I had never left home for so long. Excited as I was for my seven-month placement in Thailand, I knew the mission trip experience would take a toll on my relationships back in the U.S. As I said my bittersweet goodbyes, I wondered which friendships would be intact when I returned.
When I began to serve in Southern Thailand, I realized that ministry trips were harder than I had anticipated. Many Thais expressed interest in God, but I lacked the language skills to articulate the Gospel to them. So I undertook one of the most daunting elements of overseas mission trips: language acquisition.
As I embarked on the slow, gradual climb to half-decent language skills, my relationships with the Thais began to take root. We would gather at the table around bowls of searing soups and curries, eating and laughing for hours on end. I relished the fact that all social events seemed to involve food.
Over time, acquaintances turned into friends. I knew my language skills were improving when I began to catch onto their sense of humor. And after months of studying, I was starting to talk a little about religion and the gospel.
But by that time, my trip was almost over. Just when I had begun to revel in those deeper conversations, I had to start thinking about saying goodbye for good. This realization crushed me.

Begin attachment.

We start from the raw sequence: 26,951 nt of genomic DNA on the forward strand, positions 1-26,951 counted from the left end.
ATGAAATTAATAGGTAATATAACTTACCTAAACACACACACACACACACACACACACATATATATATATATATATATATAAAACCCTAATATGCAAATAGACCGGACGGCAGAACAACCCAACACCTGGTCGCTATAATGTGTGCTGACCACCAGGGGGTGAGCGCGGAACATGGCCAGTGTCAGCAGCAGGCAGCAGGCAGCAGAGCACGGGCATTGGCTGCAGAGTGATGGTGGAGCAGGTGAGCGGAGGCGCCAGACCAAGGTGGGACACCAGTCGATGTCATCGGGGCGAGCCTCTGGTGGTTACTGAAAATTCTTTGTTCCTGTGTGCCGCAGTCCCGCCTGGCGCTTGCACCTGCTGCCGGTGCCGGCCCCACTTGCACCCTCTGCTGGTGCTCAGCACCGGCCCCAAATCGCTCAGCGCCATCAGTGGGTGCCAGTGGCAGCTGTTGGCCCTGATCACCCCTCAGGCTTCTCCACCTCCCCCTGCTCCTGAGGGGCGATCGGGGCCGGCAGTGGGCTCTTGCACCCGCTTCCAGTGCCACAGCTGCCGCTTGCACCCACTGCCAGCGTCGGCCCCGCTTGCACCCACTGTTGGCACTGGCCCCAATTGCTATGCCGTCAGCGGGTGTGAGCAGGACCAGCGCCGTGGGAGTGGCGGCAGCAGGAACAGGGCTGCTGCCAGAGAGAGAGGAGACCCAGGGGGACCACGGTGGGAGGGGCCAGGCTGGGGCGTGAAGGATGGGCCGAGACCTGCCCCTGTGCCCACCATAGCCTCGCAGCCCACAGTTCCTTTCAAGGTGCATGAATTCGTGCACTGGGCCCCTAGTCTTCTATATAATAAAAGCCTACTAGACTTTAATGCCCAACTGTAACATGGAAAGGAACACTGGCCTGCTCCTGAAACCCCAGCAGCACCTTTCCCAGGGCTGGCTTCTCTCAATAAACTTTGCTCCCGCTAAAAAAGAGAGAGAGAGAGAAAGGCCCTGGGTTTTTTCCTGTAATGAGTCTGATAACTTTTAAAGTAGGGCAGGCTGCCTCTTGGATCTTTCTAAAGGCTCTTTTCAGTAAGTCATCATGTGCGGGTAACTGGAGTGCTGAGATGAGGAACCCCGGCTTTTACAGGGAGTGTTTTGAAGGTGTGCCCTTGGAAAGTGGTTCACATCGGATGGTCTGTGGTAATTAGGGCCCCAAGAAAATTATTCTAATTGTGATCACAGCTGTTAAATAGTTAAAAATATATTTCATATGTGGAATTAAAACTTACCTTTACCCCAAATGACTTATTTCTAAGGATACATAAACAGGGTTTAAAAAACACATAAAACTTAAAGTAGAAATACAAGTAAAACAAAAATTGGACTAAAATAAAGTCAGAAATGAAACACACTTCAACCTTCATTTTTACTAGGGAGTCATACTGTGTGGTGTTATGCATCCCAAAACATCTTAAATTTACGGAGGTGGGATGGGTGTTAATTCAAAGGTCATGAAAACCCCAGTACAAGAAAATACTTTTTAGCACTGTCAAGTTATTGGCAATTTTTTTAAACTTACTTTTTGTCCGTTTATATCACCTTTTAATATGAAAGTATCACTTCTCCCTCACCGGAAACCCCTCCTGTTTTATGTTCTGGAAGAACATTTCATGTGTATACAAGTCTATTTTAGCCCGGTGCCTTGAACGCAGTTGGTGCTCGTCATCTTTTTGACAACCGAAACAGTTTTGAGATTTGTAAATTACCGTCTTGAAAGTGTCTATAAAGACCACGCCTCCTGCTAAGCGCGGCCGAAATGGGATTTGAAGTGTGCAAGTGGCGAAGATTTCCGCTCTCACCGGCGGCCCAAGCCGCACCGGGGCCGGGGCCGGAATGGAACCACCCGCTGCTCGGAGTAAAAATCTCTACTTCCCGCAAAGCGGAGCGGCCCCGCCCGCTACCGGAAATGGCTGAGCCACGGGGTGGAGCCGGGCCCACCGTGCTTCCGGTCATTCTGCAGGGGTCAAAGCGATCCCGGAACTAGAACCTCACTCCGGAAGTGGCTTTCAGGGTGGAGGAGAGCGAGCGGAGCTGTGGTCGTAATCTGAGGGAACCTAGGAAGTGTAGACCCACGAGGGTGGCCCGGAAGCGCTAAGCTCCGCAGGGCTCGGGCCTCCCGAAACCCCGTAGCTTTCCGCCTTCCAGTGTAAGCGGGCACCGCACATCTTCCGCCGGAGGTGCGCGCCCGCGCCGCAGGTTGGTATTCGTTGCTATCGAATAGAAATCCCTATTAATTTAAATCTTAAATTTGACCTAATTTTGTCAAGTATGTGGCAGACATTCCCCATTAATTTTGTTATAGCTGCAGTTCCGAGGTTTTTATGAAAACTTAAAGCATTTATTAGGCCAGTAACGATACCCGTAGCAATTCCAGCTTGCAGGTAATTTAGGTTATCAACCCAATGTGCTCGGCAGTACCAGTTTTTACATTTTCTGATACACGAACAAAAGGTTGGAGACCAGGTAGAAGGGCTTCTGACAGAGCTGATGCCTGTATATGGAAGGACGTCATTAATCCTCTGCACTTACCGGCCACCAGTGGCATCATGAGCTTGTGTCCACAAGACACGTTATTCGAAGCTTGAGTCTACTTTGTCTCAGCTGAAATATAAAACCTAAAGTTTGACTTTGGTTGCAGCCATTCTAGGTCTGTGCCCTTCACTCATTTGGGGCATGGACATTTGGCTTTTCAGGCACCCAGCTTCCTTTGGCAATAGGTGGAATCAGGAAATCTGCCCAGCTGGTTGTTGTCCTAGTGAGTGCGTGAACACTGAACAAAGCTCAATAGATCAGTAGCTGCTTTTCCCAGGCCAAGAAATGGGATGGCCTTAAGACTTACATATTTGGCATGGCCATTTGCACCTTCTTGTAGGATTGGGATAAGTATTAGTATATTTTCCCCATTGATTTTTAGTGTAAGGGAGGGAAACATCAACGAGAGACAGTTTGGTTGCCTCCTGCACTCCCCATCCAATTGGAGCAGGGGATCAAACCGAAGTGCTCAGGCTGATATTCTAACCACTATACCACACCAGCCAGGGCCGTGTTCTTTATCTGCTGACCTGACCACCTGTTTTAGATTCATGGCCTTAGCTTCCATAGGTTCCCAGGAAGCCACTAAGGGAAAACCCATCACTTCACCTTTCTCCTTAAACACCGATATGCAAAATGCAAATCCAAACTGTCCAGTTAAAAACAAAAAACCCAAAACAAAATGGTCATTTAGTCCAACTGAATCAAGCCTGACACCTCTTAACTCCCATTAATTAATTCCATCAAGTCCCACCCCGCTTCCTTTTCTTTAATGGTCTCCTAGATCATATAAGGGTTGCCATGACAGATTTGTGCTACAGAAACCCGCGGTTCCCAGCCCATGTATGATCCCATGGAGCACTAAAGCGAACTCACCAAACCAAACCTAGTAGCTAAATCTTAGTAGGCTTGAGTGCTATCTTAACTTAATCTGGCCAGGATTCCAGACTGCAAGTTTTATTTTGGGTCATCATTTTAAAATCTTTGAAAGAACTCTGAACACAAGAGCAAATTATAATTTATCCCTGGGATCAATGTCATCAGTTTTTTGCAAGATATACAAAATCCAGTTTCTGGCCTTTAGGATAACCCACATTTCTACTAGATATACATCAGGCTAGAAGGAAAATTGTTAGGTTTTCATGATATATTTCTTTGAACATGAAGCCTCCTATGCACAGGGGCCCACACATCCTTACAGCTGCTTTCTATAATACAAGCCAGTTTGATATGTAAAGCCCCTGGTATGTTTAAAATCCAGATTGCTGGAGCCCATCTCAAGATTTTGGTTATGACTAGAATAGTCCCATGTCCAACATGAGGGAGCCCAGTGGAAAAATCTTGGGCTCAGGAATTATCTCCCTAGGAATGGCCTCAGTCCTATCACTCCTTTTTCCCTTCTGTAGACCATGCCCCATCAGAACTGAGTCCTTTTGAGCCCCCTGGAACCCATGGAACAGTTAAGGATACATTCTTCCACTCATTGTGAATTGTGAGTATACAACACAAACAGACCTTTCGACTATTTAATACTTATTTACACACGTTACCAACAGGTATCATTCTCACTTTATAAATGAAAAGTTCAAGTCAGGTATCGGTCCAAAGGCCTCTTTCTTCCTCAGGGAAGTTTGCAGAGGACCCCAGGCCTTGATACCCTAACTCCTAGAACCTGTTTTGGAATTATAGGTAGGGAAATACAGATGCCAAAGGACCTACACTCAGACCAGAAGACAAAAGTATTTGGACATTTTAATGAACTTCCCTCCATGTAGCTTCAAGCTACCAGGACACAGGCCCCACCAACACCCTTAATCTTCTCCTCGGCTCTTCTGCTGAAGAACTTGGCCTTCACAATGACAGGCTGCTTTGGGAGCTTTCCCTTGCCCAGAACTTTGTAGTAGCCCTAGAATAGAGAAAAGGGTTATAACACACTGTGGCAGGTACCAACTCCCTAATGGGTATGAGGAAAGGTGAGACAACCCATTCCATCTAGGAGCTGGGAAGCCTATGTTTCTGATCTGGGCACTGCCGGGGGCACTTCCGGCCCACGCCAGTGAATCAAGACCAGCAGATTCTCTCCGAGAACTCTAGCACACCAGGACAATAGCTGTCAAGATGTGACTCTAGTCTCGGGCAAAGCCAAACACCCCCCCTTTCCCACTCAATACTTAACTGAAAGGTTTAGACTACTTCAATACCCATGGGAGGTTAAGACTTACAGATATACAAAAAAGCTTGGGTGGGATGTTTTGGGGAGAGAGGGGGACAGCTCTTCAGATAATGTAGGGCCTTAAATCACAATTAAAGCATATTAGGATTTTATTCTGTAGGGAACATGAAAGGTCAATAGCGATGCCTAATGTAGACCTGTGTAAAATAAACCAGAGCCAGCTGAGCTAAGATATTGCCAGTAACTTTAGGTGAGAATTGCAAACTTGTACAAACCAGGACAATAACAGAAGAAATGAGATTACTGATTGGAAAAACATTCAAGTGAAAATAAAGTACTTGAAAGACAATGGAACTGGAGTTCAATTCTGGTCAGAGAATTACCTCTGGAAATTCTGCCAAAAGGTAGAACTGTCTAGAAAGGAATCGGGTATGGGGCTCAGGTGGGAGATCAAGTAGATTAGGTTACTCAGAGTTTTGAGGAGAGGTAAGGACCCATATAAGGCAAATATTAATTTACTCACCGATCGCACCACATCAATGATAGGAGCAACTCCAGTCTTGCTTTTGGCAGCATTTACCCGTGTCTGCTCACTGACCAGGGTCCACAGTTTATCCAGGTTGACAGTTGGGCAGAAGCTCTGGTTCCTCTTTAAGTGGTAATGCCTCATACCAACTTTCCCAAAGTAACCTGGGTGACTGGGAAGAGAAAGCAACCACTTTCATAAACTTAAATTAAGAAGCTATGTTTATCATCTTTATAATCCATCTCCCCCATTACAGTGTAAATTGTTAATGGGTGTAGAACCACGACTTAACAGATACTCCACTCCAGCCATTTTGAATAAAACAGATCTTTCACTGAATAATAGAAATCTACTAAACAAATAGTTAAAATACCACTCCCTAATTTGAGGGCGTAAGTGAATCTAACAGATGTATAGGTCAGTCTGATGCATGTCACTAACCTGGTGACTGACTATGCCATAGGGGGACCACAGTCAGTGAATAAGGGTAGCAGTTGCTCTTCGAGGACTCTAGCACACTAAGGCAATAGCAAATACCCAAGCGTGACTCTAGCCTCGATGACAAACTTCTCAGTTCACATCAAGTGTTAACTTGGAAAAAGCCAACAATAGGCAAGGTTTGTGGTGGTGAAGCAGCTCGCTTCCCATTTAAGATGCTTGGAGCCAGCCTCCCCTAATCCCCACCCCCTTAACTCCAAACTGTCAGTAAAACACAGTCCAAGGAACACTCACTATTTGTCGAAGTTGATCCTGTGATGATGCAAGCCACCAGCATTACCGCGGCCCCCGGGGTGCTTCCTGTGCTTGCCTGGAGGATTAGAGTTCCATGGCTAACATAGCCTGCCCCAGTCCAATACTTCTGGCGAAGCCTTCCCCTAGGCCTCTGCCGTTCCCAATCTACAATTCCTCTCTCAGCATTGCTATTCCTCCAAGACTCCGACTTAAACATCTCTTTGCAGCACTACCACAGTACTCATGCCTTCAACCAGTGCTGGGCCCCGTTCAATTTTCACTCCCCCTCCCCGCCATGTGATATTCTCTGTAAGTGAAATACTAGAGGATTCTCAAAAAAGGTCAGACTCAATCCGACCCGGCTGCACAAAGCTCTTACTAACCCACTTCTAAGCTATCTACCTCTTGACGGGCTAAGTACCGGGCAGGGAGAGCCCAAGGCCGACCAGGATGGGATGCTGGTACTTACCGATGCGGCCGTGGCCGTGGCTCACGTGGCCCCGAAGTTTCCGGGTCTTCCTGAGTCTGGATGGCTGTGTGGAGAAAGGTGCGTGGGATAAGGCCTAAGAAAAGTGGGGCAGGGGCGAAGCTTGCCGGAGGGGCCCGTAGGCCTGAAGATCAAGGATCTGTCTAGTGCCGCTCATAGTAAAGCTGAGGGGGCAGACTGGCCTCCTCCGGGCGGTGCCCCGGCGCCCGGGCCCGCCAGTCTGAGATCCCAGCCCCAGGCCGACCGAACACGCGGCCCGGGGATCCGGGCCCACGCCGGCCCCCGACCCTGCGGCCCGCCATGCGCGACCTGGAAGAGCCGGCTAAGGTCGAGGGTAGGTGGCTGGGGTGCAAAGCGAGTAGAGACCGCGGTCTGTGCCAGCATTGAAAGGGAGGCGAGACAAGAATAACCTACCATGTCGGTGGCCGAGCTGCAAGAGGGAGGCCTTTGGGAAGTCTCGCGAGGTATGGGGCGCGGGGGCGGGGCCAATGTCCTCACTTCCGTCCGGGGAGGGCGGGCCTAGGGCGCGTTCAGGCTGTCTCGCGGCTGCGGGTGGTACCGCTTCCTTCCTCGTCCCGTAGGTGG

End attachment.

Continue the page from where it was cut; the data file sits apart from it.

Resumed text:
The day before I left, I was chatting with a Thai friend over smoothies when he opened up to me. He admitted that he believed in God but that his family wouldn’t let him become a Christian.
I was honored that he felt comfortable opening up to me, but this step forward in our relationship only poured salt on the wound of my departure. Heartbroken and frustrated, I wondered why God had given me unique access to these people’s lives only to tear me away. But God reminded me that He had made use of my time there and that He would continue to work in my Thai friends’ lives even in my absence.
My re-entry to the U.S. came with its own host of challenges. During my first week back, I made plans to meet up with a friend around noon. When I saw him, I immediately suggested, “Let’s get some food!” To my utter dismay, he told me he had already eaten.
Hungry and surprised, I felt the pangs of reverse culture shock. In Thailand, whenever I made plans with anyone, I could expect to eat with them. But back home, I could no longer make that assumption.
I had to relearn some customs of my own culture, and this challenge led to feelings of loneliness and isolation. But God was my comfort. He drew close to me when I didn’t feel close to others. He reminded me that my friendship with Him was more important than any other friendship in my life.
From departure to re-entry, my short term trip pried my hands open and challenged me to trust God with relationships. I had to learn that no matter where I am, what I feel, or who I’m friends with, He is always there for me.
I’m still in awe of the fact that he brought me overseas to do His work. He doesn’t need me; He just loves me enough to use me. And being used by Him was worth the relational uncertainty.